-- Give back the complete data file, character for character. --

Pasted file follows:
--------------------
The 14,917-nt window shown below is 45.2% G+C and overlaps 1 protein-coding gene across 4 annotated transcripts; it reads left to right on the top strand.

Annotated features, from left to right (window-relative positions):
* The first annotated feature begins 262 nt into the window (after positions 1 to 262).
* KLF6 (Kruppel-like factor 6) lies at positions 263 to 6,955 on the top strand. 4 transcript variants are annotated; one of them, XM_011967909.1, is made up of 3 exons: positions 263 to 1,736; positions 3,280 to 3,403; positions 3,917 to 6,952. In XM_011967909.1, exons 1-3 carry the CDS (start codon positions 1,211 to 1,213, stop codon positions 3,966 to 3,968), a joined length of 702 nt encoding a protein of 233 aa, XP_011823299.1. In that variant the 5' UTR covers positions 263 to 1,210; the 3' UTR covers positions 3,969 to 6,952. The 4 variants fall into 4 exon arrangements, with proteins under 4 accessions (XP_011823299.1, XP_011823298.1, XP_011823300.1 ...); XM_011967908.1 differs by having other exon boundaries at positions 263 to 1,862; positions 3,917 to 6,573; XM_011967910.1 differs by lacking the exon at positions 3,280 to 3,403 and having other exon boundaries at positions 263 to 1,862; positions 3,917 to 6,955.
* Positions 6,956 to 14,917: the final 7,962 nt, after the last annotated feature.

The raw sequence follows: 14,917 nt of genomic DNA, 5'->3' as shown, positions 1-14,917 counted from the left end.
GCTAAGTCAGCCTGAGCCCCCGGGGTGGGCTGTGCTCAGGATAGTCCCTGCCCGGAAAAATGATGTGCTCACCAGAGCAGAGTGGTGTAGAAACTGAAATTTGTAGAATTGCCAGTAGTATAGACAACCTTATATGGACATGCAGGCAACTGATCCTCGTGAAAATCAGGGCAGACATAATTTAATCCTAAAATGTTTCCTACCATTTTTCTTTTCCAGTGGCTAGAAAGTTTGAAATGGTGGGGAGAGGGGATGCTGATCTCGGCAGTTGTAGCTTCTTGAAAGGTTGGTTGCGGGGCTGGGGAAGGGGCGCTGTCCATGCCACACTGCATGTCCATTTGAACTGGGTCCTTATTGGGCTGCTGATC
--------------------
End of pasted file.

The 14,917-nt window shown below is 45.2% G+C and overlaps 1 protein-coding gene across 4 annotated transcripts; it reads left to right on the top strand.

Annotated features, from left to right (window-relative positions):
* The first annotated feature begins 262 nt into the window (after positions 1 to 262).
* KLF6 (Kruppel-like factor 6) lies at positions 263 to 6,955 on the top strand. 4 transcript variants are annotated; one of them, XM_011967909.1, is made up of 3 exons: positions 263 to 1,736; positions 3,280 to 3,403; positions 3,917 to 6,952. In XM_011967909.1, exons 1-3 carry the CDS (start codon positions 1,211 to 1,213, stop codon positions 3,966 to 3,968), a joined length of 702 nt encoding a protein of 233 aa, XP_011823299.1. In that variant the 5' UTR covers positions 263 to 1,210; the 3' UTR covers positions 3,969 to 6,952. The 4 variants fall into 4 exon arrangements, with proteins under 4 accessions (XP_011823299.1, XP_011823298.1, XP_011823300.1 ...); XM_011967908.1 differs by having other exon boundaries at positions 263 to 1,862; positions 3,917 to 6,573; XM_011967910.1 differs by lacking the exon at positions 3,280 to 3,403 and having other exon boundaries at positions 263 to 1,862; positions 3,917 to 6,955.
* Positions 6,956 to 14,917: the final 7,962 nt, after the last annotated feature.

The raw sequence follows: 14,917 nt of genomic DNA, 5'->3' as shown, positions 1-14,917 counted from the left end.
GCTAAGTCAGCCTGAGCCCCCGGGGTGGGCTGTGCTCAGGATAGTCCCTGCCCGGAAAAATGATGTGCTCACCAGAGCAGAGTGGTGTAGAAACTGAAATTTGTAGAATTGCCAGTAGTATAGACAACCTTATATGGACATGCAGGCAACTGATCCTCGTGAAAATCAGGGCAGACATAATTTAATCCTAAAATGTTTCCTACCATTTTTCTTTTCCAGTGGCTAGAAAGTTTGAAATGGTGGGGAGAGGGGATGCTGATCTCGGCAGTTGTAGCTTCTTGAAAGGTTGGTTGCGGGGCTGGGGAAGGGGCGCTGTCCATGCCACACTGCATGTCCATTTGAACTGGGTCCTTATTGGGCTGCTGATC